Language and Translation News
A program designed to recruit skilled immigrants into the army, which was abandoned three years ago, has been re-started by the American military. At the request of the Pentagon, immigrants who are especially skilled in medicine and languages will enlisted and put on the fast track to citizenship.
When the program was thought up some three years ago it was highly regarded as a great way to bring appropriate and necessary talent into the military. However, after the 2009 Fort Hood shooting rampage in Texas, the program was abandoned pending serious security reviews.
It is hoped that the program will influence other service branches to recruit skilled immigrants into various divisions. The American military will accept 1,500 applicants over the next two years, bringing a highly satisfactory amount of talent into the country.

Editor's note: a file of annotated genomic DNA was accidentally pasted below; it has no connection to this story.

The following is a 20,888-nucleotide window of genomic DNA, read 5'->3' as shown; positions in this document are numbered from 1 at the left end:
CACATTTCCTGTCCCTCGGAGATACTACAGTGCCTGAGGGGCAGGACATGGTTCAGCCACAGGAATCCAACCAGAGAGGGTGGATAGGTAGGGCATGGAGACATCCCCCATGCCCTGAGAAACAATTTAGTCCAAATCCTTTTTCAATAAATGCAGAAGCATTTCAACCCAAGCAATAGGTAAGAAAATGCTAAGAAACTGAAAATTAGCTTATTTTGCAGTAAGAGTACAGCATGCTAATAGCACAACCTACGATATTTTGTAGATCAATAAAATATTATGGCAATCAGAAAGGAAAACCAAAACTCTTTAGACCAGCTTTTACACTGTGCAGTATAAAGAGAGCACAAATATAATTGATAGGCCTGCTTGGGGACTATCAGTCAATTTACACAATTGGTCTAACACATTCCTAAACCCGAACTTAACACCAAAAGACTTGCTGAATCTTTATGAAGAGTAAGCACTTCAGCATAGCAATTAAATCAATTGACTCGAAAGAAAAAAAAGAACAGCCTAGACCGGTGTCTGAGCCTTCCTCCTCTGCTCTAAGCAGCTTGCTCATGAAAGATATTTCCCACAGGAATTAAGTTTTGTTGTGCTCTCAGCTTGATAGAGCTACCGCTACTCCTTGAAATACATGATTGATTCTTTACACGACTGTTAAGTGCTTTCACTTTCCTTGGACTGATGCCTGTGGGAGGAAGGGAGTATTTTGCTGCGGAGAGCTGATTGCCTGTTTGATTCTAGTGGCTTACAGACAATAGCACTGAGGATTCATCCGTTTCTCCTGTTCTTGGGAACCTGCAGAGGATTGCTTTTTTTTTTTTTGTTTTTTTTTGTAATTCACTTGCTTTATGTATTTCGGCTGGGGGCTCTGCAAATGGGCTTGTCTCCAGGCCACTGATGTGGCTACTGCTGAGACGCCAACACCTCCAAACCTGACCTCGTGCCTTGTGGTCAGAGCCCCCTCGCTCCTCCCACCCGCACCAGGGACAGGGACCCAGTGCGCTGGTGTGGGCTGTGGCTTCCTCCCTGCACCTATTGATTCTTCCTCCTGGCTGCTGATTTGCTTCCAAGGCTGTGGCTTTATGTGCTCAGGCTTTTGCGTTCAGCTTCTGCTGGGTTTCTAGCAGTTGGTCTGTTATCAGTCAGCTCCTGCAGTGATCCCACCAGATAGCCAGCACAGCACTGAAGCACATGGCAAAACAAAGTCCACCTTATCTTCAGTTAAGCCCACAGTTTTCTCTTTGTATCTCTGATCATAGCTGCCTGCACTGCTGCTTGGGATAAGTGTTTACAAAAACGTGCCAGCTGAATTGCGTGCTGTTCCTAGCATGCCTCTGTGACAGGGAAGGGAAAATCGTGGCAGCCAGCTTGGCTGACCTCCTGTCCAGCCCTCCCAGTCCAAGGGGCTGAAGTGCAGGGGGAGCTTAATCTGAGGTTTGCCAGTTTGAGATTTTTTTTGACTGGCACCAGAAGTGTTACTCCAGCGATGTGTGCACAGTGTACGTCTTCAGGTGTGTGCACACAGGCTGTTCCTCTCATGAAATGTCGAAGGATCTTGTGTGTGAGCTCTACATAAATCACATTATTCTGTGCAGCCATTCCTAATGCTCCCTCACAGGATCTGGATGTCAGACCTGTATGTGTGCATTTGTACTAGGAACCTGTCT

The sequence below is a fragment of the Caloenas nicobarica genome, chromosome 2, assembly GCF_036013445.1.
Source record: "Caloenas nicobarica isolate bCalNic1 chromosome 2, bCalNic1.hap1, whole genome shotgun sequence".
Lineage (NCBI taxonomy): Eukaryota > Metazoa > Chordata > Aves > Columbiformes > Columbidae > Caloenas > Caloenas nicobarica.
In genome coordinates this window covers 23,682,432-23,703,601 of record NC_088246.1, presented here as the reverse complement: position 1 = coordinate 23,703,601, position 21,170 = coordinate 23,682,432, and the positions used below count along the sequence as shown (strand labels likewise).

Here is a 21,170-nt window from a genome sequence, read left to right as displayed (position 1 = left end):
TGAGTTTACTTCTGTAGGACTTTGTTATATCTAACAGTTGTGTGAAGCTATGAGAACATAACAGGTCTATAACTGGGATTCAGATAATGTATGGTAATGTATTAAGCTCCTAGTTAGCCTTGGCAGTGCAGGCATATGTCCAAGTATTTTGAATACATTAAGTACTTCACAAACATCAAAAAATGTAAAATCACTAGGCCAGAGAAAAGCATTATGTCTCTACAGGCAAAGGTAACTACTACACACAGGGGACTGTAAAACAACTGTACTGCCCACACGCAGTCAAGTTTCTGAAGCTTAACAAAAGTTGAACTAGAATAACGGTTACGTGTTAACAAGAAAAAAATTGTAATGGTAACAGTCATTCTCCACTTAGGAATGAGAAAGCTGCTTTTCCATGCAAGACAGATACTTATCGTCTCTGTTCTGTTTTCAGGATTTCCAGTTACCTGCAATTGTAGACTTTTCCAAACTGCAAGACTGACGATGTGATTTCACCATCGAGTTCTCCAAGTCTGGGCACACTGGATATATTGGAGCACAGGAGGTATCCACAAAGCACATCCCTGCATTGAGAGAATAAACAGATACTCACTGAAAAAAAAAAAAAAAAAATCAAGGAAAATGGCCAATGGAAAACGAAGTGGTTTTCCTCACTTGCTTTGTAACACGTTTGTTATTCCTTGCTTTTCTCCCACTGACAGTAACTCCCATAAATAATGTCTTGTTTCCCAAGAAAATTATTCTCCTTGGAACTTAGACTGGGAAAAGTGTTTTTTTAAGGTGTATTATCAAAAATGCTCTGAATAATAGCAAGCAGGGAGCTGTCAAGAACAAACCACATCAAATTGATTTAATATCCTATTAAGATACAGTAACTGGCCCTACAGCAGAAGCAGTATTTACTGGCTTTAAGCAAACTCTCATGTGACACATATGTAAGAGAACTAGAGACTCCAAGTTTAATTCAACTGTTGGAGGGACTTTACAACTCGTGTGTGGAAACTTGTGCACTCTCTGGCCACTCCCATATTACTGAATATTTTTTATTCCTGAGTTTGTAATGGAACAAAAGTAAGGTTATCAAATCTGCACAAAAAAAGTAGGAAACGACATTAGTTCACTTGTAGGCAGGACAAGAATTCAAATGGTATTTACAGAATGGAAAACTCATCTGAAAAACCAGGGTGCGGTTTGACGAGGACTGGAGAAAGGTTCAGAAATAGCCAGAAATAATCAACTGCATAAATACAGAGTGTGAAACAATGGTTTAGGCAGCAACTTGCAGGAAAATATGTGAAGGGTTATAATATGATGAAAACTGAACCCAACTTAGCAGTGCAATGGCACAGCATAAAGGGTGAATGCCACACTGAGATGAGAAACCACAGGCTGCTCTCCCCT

Out in the field, as well as during operations on base, the army frequently has to enlist the services of interpreting agencies and translators in order to fully meet all linguistic needs. With their own source of language talent they will greatly be able to reduce the number of external agencies they have to rely on. It also goes without saying that having a strong team of medically able people in the army is a fantastic concept.
Although attitudes to immigration have become increasingly negative over the past few years, it is undeniable that when conducted and monitored properly, immigration is a positive thing. It is not only the economy that benefits but so too does society as a whole, becoming much more inclusive and diverse. The chaos comes when migrants come illegally and take advantage of an often lax system.
The program, which is called Military Accessions Vital to the National Interest, or MAYNI for short, will aim to recruit immigrants with specific languages and from various health professions, such as psychiatry and dentistry. It has already been decided that those who are undocumented or who have criminal records need not apply, however those previously denied access to the US or the military may submit their application. Upon acceptance, citizenship will shortly follow.